'I decided a long time ago that I was going to pay for saying what I thought'
This story originally aired on February 26, 2017
Since then, we reached back out to Jordan Peterson to ask whether he will use gender-neutral pronouns in his classroom, now that Bill C-16 is law. He told us, "I certainly won't use them now that I am compelled to by law. It's a reprehensible law ... a wolf in sheep's clothing. I don't believe, either, that any such prosecution would stand a court challenge, unless the courts have become corrupted, too, which is unfortunately possible."
Jordan Peterson is arguably one of the most controversial professors on a Canadian campus right now.
It started when the University of Toronto psychology professor posted a video on YouTube in fall of 2016, in which he took a stand against using gender-neutral pronouns like "them" or "they", "ze" or "zir."
"I don't believe that you have the right to determine how people address you in regards to pronouns," he said.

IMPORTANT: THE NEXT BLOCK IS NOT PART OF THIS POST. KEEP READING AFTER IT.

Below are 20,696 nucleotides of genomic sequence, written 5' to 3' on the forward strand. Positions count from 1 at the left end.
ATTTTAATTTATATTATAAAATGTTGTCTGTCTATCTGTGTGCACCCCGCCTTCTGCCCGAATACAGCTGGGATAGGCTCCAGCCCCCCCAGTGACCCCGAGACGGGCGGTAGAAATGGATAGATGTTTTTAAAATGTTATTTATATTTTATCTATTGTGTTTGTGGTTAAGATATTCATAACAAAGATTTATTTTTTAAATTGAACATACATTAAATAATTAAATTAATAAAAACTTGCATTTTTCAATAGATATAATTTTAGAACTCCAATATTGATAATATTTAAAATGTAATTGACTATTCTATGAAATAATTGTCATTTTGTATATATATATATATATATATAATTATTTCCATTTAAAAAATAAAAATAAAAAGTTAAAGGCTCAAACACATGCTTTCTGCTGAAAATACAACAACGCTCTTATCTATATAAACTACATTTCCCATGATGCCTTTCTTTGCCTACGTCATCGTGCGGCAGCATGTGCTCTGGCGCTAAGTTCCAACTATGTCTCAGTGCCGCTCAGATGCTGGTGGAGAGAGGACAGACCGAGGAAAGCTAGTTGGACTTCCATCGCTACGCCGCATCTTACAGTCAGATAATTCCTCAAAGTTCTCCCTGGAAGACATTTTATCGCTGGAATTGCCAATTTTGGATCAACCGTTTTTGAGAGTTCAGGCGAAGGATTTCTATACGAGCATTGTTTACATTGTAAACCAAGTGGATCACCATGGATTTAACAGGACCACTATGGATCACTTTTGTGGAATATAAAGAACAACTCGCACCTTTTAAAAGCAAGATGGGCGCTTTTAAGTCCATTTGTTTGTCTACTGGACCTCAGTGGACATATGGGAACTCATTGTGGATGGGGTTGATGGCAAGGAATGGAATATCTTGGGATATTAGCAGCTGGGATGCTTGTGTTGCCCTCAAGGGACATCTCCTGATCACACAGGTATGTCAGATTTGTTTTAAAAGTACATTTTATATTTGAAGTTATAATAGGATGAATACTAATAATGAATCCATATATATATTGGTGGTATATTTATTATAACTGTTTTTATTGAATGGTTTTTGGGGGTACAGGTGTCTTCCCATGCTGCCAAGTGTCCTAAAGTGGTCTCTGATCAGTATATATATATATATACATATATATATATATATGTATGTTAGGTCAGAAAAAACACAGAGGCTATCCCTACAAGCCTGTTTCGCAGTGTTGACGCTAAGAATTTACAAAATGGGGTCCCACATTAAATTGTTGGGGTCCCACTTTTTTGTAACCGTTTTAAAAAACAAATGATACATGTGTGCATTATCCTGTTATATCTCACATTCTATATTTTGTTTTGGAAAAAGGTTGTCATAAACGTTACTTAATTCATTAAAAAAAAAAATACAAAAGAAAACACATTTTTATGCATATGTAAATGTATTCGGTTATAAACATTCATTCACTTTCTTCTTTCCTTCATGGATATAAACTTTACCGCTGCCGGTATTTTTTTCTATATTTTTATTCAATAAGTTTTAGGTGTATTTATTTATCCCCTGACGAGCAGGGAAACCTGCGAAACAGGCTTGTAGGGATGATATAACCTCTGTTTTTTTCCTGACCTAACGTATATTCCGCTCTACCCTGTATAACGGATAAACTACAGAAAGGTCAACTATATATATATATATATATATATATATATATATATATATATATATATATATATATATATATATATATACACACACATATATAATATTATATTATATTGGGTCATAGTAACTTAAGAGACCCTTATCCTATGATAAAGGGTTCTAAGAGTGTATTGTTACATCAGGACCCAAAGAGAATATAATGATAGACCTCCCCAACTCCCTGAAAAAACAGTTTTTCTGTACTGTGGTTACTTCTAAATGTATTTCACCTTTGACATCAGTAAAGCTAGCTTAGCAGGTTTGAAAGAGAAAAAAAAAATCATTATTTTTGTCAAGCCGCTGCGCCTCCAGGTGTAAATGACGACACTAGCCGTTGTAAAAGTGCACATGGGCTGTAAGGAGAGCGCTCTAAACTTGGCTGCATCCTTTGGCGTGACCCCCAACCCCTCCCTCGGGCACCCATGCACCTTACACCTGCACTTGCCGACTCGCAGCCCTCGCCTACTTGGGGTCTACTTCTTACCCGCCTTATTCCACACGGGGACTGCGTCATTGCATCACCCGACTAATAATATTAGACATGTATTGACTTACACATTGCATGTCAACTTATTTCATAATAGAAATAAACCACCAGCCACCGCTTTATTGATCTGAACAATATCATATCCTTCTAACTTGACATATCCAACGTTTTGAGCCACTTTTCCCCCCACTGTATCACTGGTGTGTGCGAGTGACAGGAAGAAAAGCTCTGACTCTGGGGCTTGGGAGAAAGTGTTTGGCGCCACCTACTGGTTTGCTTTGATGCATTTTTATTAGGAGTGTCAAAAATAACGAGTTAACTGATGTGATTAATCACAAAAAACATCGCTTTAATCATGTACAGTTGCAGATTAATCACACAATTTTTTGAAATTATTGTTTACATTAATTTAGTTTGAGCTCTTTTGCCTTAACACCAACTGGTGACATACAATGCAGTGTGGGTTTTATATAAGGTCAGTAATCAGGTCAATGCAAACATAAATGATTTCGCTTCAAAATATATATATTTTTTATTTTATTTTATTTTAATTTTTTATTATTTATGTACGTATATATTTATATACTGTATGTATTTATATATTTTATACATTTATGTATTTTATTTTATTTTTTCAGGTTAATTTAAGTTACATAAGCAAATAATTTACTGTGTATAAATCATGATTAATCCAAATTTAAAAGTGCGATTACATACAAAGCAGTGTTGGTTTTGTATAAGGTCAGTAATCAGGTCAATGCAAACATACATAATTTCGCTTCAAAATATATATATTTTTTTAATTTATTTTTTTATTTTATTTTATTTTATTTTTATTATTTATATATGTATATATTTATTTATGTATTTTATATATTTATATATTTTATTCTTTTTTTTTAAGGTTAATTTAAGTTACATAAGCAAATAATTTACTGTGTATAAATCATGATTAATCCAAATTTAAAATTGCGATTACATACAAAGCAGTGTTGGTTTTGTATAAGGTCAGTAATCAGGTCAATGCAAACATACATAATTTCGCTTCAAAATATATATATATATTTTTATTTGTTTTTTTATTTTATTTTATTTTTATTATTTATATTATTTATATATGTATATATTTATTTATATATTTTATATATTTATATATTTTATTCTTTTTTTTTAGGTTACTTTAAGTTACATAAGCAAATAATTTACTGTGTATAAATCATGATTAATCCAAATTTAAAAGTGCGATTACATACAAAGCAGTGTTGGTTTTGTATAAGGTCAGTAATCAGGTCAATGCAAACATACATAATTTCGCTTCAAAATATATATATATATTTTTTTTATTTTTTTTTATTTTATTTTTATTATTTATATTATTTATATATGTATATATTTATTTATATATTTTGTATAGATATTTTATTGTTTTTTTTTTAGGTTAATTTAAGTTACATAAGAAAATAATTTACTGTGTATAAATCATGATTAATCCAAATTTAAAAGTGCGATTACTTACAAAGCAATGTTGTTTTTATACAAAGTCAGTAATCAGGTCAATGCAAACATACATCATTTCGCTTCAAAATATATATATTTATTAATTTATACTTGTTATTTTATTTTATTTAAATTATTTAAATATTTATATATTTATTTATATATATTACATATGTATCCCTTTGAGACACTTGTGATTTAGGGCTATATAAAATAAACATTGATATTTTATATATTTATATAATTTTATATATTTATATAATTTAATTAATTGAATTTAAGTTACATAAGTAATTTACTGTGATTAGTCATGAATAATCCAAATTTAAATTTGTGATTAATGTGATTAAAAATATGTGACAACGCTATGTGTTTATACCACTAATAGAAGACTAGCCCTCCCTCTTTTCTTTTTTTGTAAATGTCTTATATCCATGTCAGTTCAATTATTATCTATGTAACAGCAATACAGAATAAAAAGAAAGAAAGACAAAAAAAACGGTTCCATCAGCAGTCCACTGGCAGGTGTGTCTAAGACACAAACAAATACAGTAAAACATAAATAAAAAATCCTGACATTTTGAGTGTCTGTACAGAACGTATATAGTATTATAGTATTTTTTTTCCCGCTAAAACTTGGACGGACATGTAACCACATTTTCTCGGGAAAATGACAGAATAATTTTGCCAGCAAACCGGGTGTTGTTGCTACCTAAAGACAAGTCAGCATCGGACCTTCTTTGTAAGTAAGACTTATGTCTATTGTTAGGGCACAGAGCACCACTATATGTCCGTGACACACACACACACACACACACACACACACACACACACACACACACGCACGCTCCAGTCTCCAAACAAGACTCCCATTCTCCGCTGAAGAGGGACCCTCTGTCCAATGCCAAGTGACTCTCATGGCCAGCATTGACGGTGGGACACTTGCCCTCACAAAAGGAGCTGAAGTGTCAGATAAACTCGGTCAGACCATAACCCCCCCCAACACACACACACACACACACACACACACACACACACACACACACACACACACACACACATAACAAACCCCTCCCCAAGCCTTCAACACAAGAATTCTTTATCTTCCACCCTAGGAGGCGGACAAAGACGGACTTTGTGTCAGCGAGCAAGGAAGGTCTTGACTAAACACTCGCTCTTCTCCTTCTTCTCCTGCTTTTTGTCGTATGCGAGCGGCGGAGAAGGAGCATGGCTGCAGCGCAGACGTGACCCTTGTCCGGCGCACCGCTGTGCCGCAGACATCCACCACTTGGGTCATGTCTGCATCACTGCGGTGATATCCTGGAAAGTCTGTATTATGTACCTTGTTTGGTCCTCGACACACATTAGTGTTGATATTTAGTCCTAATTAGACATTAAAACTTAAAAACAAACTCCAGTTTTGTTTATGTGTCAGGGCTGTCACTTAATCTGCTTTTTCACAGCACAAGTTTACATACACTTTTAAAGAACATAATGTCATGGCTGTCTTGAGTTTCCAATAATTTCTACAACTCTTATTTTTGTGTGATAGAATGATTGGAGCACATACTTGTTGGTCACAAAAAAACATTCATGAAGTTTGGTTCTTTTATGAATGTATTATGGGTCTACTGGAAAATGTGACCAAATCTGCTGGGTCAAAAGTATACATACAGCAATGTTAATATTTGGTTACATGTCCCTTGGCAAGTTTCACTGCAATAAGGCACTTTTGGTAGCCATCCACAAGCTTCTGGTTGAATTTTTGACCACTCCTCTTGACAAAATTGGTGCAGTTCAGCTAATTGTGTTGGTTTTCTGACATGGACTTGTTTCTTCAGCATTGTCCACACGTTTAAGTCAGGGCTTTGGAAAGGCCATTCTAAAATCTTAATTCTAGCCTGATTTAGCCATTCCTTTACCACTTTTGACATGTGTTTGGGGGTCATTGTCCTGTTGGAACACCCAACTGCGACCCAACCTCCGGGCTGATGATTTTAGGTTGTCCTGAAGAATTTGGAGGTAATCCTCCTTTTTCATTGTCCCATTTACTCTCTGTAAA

Peterson has a lot of supporters. Some have pledged tens of thousands of dollars in donations to help him keep up the fight.
He also has a lot of critics, including those who call him "privileged" and "transphobic".
For Peterson, this is about something bigger - fighting for free speech and against the tide of political correctness.
"If my free speech isn't impeded it's because I fought for it, not because there was nothing to be concerned about," said Peterson, referring to several letters he received from the university asking him to stop making remarks that could discriminate against students.
"For about four months, three months, it wasn't obvious to me that I was going to be back teaching...That was rather nerve-wracking," he said. "My levels of anxiety about coming to the campus had become elevated...I was anxious about the possibility for confrontation."
According to Peterson, the university decided to back off because he received a lot of support.
"You can either not act or act. But if you don't act, you pay. And if you act, you pay. So, you decide what you're going to pay for, but you don't get to decide if you're going to pay," he said.
"I decided a long time ago that I was going to pay for saying what I thought, not for not saying what I thought."